What she was interested in was being comfortable and enjoying whatever time she had left. She did not want to spend it in the hospital or recovering from various invasive diagnostic procedures. After this conversation, my mother’s doctor said: “Okay, we’ll just check your lab work every few weeks and see how you do.” At which point, I asked, “Why?”

There followed an uncomfortable silence— and after a few moments I said, “If we keep checking the lab work on an eighty-eight-year-old woman, we will keep finding abnormalities. And if we have already decided not to run them all down, then why do the lab in the first place?”

I took Mom home and watched an immediate and almost palpable improvement in the quality of her life. She and my father had been “living around the lab”—around visits to the physician, around diagnostic studies. Running back and forth to the lab, the hospital. In other words, the whole focus of her life had been centered on her illness, her disability and her aging. But now both she and my father let go of that part of their lives which they could not control: the fact that they were mortal, were getting older and would eventually and inevitably die—and, instead embraced what they could control: the joys and blessings of their nearly sixty-five-year marriage.

Mom lived at home for another four months. She never went back to the physician’s office and was never admitted to the hospital. Fortunately, they had the resources to bring in the caregivers—to help with ambulation, meals and housework—which made it possible to honor her desire to stay at home.

When my mother eventually died of congestive heart failure, she was in her own bed, with my father beside her and her family around her. The Messiah was playing on the living room stereo system. It was very sad—but it was also what she wanted—and that made it caring and beautiful at the same time.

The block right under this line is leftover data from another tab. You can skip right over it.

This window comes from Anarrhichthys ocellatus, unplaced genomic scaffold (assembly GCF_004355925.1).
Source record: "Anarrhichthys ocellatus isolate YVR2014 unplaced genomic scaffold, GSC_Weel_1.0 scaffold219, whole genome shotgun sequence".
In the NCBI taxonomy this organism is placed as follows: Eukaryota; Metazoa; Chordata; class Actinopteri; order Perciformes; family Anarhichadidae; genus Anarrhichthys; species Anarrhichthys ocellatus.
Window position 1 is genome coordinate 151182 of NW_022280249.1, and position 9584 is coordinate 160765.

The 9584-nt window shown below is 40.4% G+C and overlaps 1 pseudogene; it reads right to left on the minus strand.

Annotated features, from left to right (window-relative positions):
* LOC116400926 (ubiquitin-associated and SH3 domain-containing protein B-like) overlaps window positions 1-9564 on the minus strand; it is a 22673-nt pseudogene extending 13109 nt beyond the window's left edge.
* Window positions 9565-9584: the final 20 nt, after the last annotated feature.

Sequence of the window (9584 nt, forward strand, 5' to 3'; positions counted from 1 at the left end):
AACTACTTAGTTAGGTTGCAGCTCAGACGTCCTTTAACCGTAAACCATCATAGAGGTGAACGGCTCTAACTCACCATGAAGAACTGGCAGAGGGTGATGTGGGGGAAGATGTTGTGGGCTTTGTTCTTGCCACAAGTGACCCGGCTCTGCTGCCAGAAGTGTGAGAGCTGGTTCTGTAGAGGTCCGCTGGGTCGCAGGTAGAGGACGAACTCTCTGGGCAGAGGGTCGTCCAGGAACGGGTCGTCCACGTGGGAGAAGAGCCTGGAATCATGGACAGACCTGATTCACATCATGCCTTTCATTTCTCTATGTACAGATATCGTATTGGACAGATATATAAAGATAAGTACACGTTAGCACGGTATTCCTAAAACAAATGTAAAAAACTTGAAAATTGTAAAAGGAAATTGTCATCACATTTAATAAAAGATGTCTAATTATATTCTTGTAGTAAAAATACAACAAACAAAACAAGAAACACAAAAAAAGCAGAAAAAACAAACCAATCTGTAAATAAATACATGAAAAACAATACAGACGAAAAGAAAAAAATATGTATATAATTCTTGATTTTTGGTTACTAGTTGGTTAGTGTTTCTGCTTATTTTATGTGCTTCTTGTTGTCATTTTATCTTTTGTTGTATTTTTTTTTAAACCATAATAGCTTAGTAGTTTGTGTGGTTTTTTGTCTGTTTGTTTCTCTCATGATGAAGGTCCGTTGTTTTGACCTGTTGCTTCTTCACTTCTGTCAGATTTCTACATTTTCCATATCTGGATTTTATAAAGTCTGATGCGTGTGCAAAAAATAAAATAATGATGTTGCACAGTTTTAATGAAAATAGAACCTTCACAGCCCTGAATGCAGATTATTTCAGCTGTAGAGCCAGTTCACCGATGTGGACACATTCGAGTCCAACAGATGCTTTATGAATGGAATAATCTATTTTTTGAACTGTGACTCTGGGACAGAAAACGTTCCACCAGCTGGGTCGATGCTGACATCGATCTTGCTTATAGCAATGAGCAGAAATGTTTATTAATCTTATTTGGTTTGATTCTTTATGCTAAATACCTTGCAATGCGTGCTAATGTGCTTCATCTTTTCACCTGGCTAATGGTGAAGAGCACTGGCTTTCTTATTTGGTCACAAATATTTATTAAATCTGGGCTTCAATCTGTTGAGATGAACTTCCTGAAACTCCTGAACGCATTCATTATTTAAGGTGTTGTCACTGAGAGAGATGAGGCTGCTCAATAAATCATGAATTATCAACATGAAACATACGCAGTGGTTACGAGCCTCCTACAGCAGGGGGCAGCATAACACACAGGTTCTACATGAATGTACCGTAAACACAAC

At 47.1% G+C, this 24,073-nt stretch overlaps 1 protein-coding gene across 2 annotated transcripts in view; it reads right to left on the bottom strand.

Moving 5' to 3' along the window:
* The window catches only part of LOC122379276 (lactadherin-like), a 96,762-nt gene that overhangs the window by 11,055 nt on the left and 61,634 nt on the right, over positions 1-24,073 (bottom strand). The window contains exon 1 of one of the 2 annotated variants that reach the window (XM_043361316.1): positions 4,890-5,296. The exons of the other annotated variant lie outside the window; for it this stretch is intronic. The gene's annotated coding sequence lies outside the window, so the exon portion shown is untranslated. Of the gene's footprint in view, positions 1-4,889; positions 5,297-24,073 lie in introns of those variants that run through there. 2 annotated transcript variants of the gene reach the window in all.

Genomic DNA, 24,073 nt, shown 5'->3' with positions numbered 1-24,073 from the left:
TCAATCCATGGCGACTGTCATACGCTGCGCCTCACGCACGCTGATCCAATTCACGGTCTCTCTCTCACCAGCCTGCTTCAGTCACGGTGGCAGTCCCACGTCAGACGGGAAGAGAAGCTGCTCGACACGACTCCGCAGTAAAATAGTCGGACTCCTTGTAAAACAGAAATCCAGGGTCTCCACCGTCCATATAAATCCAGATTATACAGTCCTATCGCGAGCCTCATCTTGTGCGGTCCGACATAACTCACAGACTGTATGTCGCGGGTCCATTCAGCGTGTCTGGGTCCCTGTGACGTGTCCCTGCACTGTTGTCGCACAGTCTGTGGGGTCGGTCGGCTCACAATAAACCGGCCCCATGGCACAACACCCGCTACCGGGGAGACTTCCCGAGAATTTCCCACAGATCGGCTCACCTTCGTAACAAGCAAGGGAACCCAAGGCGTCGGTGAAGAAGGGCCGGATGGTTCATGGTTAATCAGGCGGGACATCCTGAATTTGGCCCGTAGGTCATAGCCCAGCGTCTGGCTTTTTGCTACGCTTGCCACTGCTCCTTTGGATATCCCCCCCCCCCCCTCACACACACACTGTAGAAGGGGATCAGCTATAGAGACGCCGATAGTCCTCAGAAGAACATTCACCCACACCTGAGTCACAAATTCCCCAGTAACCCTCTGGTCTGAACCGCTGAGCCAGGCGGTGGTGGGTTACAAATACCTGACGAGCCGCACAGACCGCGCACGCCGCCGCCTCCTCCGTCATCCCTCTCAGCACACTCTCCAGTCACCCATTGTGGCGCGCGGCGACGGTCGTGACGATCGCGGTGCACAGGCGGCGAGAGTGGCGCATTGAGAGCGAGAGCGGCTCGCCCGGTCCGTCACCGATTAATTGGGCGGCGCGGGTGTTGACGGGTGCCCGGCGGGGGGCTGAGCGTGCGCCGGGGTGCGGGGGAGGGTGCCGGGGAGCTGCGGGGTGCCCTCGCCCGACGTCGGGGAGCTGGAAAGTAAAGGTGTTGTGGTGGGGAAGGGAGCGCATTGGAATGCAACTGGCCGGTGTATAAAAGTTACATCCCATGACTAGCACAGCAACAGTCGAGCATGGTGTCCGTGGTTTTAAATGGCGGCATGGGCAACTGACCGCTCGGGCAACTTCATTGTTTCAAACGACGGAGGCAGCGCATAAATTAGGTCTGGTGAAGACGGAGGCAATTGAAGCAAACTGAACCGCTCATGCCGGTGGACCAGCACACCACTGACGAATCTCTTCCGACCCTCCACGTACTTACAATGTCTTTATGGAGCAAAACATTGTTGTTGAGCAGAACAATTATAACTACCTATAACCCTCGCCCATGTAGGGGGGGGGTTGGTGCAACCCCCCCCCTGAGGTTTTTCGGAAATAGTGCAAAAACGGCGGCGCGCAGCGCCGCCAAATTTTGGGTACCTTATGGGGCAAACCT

In our current system, however, Medicare would pay to have her “lab checked” every few weeks, no questions asked, or to hospitalize her for atrial fibrillation; renal failure; congestive heart failure; and any number of other conditions for which she could have legitimately been diagnosed in the last six months of her life—because our system encourages the use of acute medical interventions towards a cure—when a “cure” in the conventional sense is not possible— and what is needed, in fact, is care.

The reality is that the management of the end of life is not a medical challenge, but rather an interpersonal one involving understanding; emotional support; love and compassion and caring. It is a human proposition, not a technology proposition. And yet, while our system will pay for almost every diagnostic and therapeutic intervention in its growing death-defying arsenal, it will not adequately reimburse a provider to spend an hour or two with someone and their family explaining the difference between “care” and “cure;” discussing what they want the remainder of their life to be like, or—until you came along—giving them some choice and control over the end of their lives.

This recognition of the difference between cure and care—coupled with the courage to talk about it in the face of withering criticism—lies at the heart of what has become known as Death with Dignity. It was not an easy path and I stand here in awe of, and deep appreciation for, the courage, tenacity and commitment of all the people gathered here whose efforts brought a needed measure of compassion, caring and rationality to an increasingly industrialized and impersonal medical system.